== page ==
The Rapone family was impressed with the robustness and quality of the Czech-built Fermat WFT-13 CNC.Click image to enlargeby Jim Barnes

Unique facing head gives boring mill six axis capability

The Problem: Capacity crunch with new orders

The Solution: Heavy duty table-type horizontal boring mill


The need for a new horizontal boring mill had become pretty apparent at CMI Heavy Industries, St. Catharines, ON. New orders for large components had caused something of a capacity crunch in the plant. The efficiency, precision and rigidity possible with a new machine were on the firm's wish list.

The tech-savvy family that owns the business, headed by president Pat Rapone, had very specific requirements in mind. Table capacity, height and horizontal travel were key criteria, says vice-president David Rapone. "After that, it was mainly a value proposition, examining the machine's key aspects, putting together a decision matrix and then choosing the best bang for our buck."

The machine they ultimately selected, a Fermat WFT-13 CNC, was basically unknown to them at the start of the selection process.

Deep tech roots
The company, once known as Clark Machinery, has a history dating back at least to 1922. Pat Rapone became the sole owner in 2005 and has completed a succession plan to his four sons: David, vice president; Shawn, controller; Brian, senior project manager; and Richard, production manager.

The firm's primary markets are power generation, steel, construction, oil and gas, nuclear, mining, and pulp and paper. However, it can reach into almost any industry with a requirement for custom-engineered steel components. "We have jobs coming in from industries we have never serviced before," notes David.

"Our ideal jobs are the ones that other companies don't want to look at because they are too complicated, or the requirements are too difficult for them from both a technical and quality standpoint. That's where we've seen our growth," says Shawn.

David Rapone with a fan impeller assembly.Click image to enlargePart of CMI's success lies in its approach to manufacturing. "Part of our value proposition is that we can save our customers money by offering suggestions based on our experience. We've seen such a wide variety of industries and components that we can take the knowledge and expertise that we've gained over the years and apply it to new designs," says Shawn.

It's a substantial operation, with more than 2,000 sq m of shop floor area in a facility that totals about 3,000 sq m. The firm has about 40 staff on two shifts.

The investment has been constant and substantial since Pat took over the business. All the machines in the shop were purchased since 2005. Major mechanical and electrical retrofits have been done on some machines. The firm has an array of machines from small toolroom lathes and mills up to large horizontal boring mills, 12 m between centres. It also has substantial welding and paint finishing capabilities.

CMI already had a short list of machines to consider when the Fermat was brought to their attention during a sales call by TOS America Inc., Milton ON. They went out to see a machine in use in a shop and liked what they saw, says David. "I was impressed with the engineering design of the main components of the machine. It has a boxway design, not a linear guide design. With the rigidity of the machine and the quality of the components that went into it, it was a very well-priced machine."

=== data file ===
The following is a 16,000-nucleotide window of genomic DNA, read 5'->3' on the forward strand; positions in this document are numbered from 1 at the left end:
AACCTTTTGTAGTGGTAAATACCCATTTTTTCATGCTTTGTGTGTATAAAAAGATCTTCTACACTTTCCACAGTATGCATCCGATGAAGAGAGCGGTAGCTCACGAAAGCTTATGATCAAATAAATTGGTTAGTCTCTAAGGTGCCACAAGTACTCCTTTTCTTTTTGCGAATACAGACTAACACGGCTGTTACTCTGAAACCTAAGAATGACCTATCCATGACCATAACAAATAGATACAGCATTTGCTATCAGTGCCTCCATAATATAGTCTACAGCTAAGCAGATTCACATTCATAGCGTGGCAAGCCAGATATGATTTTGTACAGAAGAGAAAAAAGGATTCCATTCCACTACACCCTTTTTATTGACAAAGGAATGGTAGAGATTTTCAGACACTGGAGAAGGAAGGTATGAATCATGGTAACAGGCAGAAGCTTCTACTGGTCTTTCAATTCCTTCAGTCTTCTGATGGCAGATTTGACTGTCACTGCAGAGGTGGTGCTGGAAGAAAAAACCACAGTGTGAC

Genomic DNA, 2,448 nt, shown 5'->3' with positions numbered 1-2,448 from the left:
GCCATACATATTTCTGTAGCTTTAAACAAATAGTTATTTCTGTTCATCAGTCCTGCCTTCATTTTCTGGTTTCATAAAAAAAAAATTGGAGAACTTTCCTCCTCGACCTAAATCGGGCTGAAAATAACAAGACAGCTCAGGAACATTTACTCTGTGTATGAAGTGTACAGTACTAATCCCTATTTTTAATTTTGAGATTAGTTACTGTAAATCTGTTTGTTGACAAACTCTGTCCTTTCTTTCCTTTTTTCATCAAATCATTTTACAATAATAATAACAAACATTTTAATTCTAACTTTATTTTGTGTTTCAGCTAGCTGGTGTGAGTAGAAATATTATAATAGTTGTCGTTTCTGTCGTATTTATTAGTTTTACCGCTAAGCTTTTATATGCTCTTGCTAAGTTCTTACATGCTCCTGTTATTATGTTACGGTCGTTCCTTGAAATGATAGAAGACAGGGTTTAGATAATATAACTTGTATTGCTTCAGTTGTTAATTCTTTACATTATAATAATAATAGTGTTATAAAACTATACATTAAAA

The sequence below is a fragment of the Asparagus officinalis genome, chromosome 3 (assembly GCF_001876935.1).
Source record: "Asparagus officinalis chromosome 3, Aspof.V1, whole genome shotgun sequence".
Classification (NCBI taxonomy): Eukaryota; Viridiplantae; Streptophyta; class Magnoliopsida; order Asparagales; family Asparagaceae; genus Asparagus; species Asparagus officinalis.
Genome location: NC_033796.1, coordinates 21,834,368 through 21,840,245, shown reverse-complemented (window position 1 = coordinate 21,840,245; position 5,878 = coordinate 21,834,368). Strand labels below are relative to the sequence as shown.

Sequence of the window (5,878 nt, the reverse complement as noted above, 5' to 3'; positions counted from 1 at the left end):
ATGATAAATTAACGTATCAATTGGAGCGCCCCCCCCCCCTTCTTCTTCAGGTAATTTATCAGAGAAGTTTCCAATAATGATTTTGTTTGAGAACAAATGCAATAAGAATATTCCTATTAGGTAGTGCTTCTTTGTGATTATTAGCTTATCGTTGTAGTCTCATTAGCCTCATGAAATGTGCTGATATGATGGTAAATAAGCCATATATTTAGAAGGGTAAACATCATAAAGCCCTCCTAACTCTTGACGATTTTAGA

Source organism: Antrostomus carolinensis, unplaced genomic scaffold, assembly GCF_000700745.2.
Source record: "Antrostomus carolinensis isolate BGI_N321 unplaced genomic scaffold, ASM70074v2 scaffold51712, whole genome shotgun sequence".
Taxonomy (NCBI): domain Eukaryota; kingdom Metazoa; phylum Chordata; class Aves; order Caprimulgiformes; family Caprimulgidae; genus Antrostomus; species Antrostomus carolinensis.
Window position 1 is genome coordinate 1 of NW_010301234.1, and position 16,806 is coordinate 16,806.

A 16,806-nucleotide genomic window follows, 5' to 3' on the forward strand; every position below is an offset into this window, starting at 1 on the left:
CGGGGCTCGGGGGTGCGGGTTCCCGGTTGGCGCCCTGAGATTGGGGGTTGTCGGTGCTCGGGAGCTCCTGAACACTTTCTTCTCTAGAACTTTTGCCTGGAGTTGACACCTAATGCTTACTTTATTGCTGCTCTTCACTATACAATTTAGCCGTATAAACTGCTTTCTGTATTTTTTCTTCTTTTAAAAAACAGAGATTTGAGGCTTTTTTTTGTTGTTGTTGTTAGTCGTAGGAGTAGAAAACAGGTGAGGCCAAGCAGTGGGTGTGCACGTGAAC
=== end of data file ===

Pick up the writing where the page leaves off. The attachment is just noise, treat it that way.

The machine could easily last for 40 years of use based on its quality, says Shawn.

The installation
Pat visited the Fermat factory in Brno, Czech Republic, and inspected the machine as it was being built. He was impressed with its size and how robust it was.

The implementation was very methodical. Right from the start, "we knew that machine pretty well, inside and out," says Shawn.

CMI made space for the machine by taking out an old lathe. They poured new concrete into the floor and installed the machine 16 in. below floor level.

That helps keep the floor clean, since the floor at the base is sloped toward the chip conveyors. As well, they wanted some additional clearance for the crane.

They bypassed any potential hiccups in the installation. "It's not as easy as you might think. It took a lot of planning," says David. "We double-checked everything that the contractors did. We caught a few things, but nothing happened during the installation to cause a problem. I don't think we would do anything differently with that install if we had to do it over again," says David. The machine was up and running in October, 2013.

Unique technology: facing head
It's a six axis machine, with a unique facing head that CMI developed providing the sixth axis.

They wanted something different from the heads available on the market. "We integrated a Komet head into our design... We worked with Fanuc North America to make some changes to the ladder logic, to control a U-axis with the spindle," says David.

"It gives us a bit of a secret weapon," David says with a laugh. It lets CMI do a lot more operations inside the bore, repeatability of two or three ten-thousandths of an inch.

What's the prescription for a successful investment? "Know what you want. Get the right machine for the job. An extra hundred thousand dollars up front is nothing in the grand scheme of things," says Shawn.

"Know your criteria. I think we made the right decision." SMT

Jim Barnes is a contributing editor. This email address is being protected from spambots. You need JavaScript enabled to view it.

CMI Heavy Industries


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